As a mother of six children ages 7 to 29, Dawn Herron has dealt with the same issue for decades.
With her older children, it was watching too much TV, but not these days.
“After school, they come home and to them, down time is hopping on a tablet.”
On weekends or during school breaks, it’s a battle that can become an all-out war.
Dr. Jean Moorjani with Arnold Palmer Hospital for Children in Orlando says, “Kids will be out of their routine and it could be really easy for families to fall into the trap of kids just wanting to be on their screen.”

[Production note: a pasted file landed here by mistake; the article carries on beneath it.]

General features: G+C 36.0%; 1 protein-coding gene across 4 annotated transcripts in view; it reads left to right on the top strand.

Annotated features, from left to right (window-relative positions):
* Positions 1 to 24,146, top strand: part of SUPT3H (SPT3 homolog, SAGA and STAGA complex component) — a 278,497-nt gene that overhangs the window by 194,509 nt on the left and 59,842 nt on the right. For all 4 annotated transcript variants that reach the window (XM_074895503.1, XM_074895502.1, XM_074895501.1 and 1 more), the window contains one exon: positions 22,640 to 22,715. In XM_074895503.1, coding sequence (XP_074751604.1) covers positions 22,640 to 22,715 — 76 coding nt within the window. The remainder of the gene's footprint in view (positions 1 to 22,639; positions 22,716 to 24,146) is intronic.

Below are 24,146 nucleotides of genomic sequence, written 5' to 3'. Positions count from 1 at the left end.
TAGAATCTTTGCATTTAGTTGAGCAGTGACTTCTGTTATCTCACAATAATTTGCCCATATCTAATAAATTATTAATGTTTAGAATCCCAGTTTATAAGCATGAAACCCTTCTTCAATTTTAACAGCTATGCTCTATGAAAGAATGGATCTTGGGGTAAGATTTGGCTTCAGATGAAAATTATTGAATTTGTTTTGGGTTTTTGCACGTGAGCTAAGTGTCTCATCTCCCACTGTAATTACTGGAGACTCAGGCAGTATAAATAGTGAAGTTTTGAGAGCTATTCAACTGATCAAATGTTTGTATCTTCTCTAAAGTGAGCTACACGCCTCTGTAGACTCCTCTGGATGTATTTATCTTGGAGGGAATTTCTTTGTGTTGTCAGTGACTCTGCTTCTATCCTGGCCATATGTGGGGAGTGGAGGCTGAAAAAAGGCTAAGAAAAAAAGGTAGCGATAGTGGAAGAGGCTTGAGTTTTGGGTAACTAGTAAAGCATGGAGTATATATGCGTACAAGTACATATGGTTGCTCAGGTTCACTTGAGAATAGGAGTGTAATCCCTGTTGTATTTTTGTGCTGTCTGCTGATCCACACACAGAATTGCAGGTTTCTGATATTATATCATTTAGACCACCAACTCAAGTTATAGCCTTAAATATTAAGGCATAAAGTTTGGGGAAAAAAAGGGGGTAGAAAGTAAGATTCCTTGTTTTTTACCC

She says first, don’t set time limits just to set them.
“It’s not just the amount of time a child spends on a screen. We have to actually look at the context of what they’re doing with those screens.”
Not all screen time is bad. Some 80,000 educational apps are available which can help children maintain skills such as math and reading during school breaks.
The Herrons advise setting up “media free” zones in your home.
Chip Herron says, “No screens in the bed. No screens at dinner time. Screens are off when we say
they’re off and if we ever have company over, screens are off as well.”
Finally, if you don’t want your kids to sit and look at a screen all day, give them something to do. A little planning now can go a long way.